Michael Battalio


Thursday, March 05, 2009

Serious Conversations (part 6)

A bit of a disclaimer, this is the sixth in series of serious blog posts about religion and philosophy. If you have ever chatted with me about philosophy and religion and very much disagree, be prepared for that to continue.
These are my responses (Edited, of course, to offend as few people as possible; although offense is inevitable with me.) from a conversation I am having with an atheist friend of mine about the meaning of life, consciousness, physics, the kitchen sink, religion and a couple of moral issues thrown in to boot. This entry is about the origin of God and Science.

My friend and I have taken up several other topics, but we are currently revisiting religion. I will post our conversations on family, art, and a comment on what we want to do with our lives further on in the series.
I began the conversation:
The older I get, and the more stuff I learn about, the harder and harder it is to believe in a religion.  Being a child and believing in a religion is easy because children can be convinced of everything.  Which, from a atheist’s perspective, is why religions force parents to teach their children about faith at an early age (It could also be why in the Catholic Church you must agree to raise your children Catholic if you want to be married in the Catholic Church.) because they are so impressionable, and it’s easy to convince them to believe.  The older I get the more I realize that if I hadn’t been raised in a religion, I probably wouldn’t be religious.  This is a scary thought.  Religion could be the second Christmas myth, and unlike Santa Claus, when we get old enough no one tells us that Jesus is just a made up story for the sake of the holiday, which is quite possible.  The question becomes, where did religion come from?  If it’s just something that we conscript children into, who conscripted the first generation?  Could Jesus be a real person?  What about Moses, Mohammad, Buddha? How unlikely is a God who created all of us?  What about a Son who died for us?  (Notice I still capitalize the names.  I still haven’t given up on religion completely.)  If God didn’t create the universe, where did it come from?  Perhaps the answer is in front of us; perhaps we will never know.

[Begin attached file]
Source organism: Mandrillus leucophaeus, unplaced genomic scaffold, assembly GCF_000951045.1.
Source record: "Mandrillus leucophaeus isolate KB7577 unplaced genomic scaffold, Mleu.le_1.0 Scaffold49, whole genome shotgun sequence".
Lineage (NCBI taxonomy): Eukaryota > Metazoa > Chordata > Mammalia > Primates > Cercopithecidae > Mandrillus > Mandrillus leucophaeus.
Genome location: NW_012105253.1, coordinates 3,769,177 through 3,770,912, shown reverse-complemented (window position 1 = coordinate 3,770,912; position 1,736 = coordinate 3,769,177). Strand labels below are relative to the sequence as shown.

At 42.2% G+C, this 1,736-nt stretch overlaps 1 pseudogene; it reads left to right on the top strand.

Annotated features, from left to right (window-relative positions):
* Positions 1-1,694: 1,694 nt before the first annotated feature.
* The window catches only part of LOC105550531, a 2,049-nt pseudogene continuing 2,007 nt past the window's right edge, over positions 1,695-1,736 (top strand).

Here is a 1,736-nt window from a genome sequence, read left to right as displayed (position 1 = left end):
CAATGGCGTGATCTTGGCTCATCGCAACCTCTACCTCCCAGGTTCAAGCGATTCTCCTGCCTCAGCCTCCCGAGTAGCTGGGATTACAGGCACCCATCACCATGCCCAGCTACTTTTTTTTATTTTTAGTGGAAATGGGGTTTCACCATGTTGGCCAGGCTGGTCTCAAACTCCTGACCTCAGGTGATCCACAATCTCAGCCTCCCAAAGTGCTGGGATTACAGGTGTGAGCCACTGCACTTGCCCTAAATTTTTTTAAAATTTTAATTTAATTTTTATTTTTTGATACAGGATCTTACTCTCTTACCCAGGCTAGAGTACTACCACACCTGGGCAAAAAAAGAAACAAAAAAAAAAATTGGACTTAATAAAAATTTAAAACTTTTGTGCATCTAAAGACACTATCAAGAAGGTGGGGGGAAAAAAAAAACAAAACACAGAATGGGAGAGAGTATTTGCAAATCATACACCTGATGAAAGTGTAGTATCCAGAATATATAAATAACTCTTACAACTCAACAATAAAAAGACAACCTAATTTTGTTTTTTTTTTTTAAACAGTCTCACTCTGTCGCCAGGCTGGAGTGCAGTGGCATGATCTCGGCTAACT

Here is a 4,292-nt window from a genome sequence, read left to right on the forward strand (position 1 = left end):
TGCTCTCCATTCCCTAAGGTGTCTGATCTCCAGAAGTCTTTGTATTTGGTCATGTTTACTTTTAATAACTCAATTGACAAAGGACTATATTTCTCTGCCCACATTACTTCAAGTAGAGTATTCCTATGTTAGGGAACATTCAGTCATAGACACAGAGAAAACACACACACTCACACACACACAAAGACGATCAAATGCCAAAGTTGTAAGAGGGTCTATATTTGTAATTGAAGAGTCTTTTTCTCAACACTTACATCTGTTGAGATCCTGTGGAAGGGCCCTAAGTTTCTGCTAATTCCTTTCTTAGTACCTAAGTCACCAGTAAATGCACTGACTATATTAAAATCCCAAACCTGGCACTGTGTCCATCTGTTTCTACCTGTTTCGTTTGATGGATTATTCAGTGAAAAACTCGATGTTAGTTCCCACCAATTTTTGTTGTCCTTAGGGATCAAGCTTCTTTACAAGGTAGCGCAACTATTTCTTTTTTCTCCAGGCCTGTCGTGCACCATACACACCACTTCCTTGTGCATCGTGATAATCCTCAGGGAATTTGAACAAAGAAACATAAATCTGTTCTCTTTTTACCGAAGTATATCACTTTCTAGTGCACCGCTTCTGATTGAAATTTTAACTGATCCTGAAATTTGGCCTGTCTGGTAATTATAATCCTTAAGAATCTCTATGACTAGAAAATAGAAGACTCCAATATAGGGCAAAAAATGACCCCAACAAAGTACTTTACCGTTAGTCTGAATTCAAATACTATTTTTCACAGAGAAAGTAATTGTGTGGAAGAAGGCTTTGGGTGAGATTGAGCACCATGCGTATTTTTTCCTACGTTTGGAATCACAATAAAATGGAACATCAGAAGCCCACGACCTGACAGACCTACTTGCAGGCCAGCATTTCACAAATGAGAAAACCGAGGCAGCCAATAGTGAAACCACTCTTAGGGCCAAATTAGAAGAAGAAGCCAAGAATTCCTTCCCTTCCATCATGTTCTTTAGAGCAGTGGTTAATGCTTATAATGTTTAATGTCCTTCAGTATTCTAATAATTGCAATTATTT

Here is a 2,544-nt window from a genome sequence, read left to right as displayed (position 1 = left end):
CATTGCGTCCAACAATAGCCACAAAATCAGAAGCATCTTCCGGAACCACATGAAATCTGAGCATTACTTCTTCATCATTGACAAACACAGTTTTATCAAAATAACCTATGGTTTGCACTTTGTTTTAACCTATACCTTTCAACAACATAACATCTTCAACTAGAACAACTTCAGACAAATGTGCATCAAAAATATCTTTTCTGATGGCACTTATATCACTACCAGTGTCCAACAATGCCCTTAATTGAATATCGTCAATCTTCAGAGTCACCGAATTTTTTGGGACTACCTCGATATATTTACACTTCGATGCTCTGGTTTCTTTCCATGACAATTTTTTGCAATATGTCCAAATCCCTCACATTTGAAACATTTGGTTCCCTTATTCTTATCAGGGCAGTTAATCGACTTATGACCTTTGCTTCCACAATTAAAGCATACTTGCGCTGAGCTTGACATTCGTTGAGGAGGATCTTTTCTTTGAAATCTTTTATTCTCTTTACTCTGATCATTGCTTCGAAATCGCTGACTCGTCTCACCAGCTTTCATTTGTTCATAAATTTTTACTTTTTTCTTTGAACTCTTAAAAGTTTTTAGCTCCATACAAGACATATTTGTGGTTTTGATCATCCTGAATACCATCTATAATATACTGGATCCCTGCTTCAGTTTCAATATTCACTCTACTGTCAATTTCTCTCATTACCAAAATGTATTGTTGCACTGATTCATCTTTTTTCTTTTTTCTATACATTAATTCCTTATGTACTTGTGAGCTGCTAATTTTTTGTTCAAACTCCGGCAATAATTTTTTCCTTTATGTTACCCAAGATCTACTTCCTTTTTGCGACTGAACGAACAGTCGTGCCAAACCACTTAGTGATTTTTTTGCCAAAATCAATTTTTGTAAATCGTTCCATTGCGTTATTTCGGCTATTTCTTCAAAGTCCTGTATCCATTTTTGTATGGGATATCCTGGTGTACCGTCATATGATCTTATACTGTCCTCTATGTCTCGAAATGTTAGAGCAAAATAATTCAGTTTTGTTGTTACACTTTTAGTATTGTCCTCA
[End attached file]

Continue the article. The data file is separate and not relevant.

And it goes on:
To sum up my friend’s reply: Humans, being curious and having a desire to understand all that they see, came up with way to explain all the phenomena around them. God was attributed as the doer of the unexplainable. If there was not an obvious explanation it must be God. And humans wishing to control whatever they can to better their condition created religion via ceremonies, rites, sacrifices, worship, to influence of that entity with controlled the unexplainable.
She continued: Just like religion, science was conceived to explain what was confusing. Science was just another method to make order of the chaos. And like religion, science has changed over the ages.  The science we know today is not like the science of the ancient Greeks. What we consider science today is based on the, well, scientific method: developing a hypothesis and testing to see if that hypothesis is correct. Before the scientific revolution, science was not this. Scientists used Aristotelian logic to try to derive truths about the world without much experiment, most of which turned out wrong.  
Science and religion did not really become separate things until around the 1800s or so, and they didn't come into direct conflict until much later, when people began questioning one from the other’s point of view. My point is that religion and science are sort of different ways of addressing the same questions (explaining the things we don't understand).  But you can't really judge one of them by the other one's rules and standards.

Well, where does this leave me?  At best I can believe with the part of me that still has faith.  (Faith being believing in something which by definition you have no proof of.)  And calling myself agnostic with the scientific part of me.  I’m not saying that science and religion contradict each other.  As my friend said, they were created as different methods of explaining the same world. And today, many religions embrace science. I’m saying that science doesn’t need religion, and that religion can adapt itself to whatever science proves.  There will never be a way to prove religion wrong.  Religion will always redefine itself.  But the question is, do I still have faith?
 
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